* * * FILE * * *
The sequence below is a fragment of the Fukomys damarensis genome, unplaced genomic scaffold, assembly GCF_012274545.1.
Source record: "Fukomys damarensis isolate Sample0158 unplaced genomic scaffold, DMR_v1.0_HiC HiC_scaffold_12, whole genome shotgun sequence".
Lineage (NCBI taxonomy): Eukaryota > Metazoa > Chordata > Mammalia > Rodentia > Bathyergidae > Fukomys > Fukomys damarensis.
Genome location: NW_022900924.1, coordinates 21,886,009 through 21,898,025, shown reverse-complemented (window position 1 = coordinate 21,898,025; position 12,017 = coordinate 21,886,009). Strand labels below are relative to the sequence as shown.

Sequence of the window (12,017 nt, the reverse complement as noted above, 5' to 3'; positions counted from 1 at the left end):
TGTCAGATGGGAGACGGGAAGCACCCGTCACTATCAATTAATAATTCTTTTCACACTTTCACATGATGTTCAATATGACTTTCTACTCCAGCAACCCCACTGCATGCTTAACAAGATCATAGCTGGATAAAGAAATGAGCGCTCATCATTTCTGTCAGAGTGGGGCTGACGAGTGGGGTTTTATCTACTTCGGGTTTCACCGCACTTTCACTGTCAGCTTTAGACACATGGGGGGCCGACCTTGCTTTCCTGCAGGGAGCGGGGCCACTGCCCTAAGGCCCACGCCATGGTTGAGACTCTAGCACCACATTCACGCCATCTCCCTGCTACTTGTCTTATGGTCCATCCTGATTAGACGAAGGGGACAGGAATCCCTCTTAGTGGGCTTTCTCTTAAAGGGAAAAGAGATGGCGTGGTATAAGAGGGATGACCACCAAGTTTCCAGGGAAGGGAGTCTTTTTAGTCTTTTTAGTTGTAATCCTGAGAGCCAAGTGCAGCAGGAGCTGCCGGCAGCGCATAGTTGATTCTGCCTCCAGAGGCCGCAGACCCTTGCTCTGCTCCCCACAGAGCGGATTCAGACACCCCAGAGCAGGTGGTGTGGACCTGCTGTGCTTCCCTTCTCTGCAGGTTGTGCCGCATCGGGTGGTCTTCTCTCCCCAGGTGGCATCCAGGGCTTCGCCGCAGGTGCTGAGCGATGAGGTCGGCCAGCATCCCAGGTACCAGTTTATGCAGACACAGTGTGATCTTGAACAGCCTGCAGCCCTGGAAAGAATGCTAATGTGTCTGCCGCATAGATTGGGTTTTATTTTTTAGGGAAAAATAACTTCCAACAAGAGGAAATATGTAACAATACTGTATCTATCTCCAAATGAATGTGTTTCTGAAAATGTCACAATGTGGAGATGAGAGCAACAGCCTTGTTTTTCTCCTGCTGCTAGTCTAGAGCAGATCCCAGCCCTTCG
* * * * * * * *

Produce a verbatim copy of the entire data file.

The sequence below is a fragment of the Fukomys damarensis genome, unplaced genomic scaffold, assembly GCF_012274545.1.
Source record: "Fukomys damarensis isolate Sample0158 unplaced genomic scaffold, DMR_v1.0_HiC HiC_scaffold_12, whole genome shotgun sequence".
Lineage (NCBI taxonomy): Eukaryota > Metazoa > Chordata > Mammalia > Rodentia > Bathyergidae > Fukomys > Fukomys damarensis.
Genome location: NW_022900924.1, coordinates 21,886,009 through 21,898,025, shown reverse-complemented (window position 1 = coordinate 21,898,025; position 12,017 = coordinate 21,886,009). Strand labels below are relative to the sequence as shown.

Sequence of the window (12,017 nt, the reverse complement as noted above, 5' to 3'; positions counted from 1 at the left end):
TGTCAGATGGGAGACGGGAAGCACCCGTCACTATCAATTAATAATTCTTTTCACACTTTCACATGATGTTCAATATGACTTTCTACTCCAGCAACCCCACTGCATGCTTAACAAGATCATAGCTGGATAAAGAAATGAGCGCTCATCATTTCTGTCAGAGTGGGGCTGACGAGTGGGGTTTTATCTACTTCGGGTTTCACCGCACTTTCACTGTCAGCTTTAGACACATGGGGGGCCGACCTTGCTTTCCTGCAGGGAGCGGGGCCACTGCCCTAAGGCCCACGCCATGGTTGAGACTCTAGCACCACATTCACGCCATCTCCCTGCTACTTGTCTTATGGTCCATCCTGATTAGACGAAGGGGACAGGAATCCCTCTTAGTGGGCTTTCTCTTAAAGGGAAAAGAGATGGCGTGGTATAAGAGGGATGACCACCAAGTTTCCAGGGAAGGGAGTCTTTTTAGTCTTTTTAGTTGTAATCCTGAGAGCCAAGTGCAGCAGGAGCTGCCGGCAGCGCATAGTTGATTCTGCCTCCAGAGGCCGCAGACCCTTGCTCTGCTCCCCACAGAGCGGATTCAGACACCCCAGAGCAGGTGGTGTGGACCTGCTGTGCTTCCCTTCTCTGCAGGTTGTGCCGCATCGGGTGGTCTTCTCTCCCCAGGTGGCATCCAGGGCTTCGCCGCAGGTGCTGAGCGATGAGGTCGGCCAGCATCCCAGGTACCAGTTTATGCAGACACAGTGTGATCTTGAACAGCCTGCAGCCCTGGAAAGAATGCTAATGTGTCTGCCGCATAGATTGGGTTTTATTTTTTAGGGAAAAATAACTTCCAACAAGAGGAAATATGTAACAATACTGTATCTATCTCCAAATGAATGTGTTTCTGAAAATGTCACAATGTGGAGATGAGAGCAACAGCCTTGTTTTTCTCCTGCTGCTAGTCTAGAGCAGATCCCAGCCCTTCG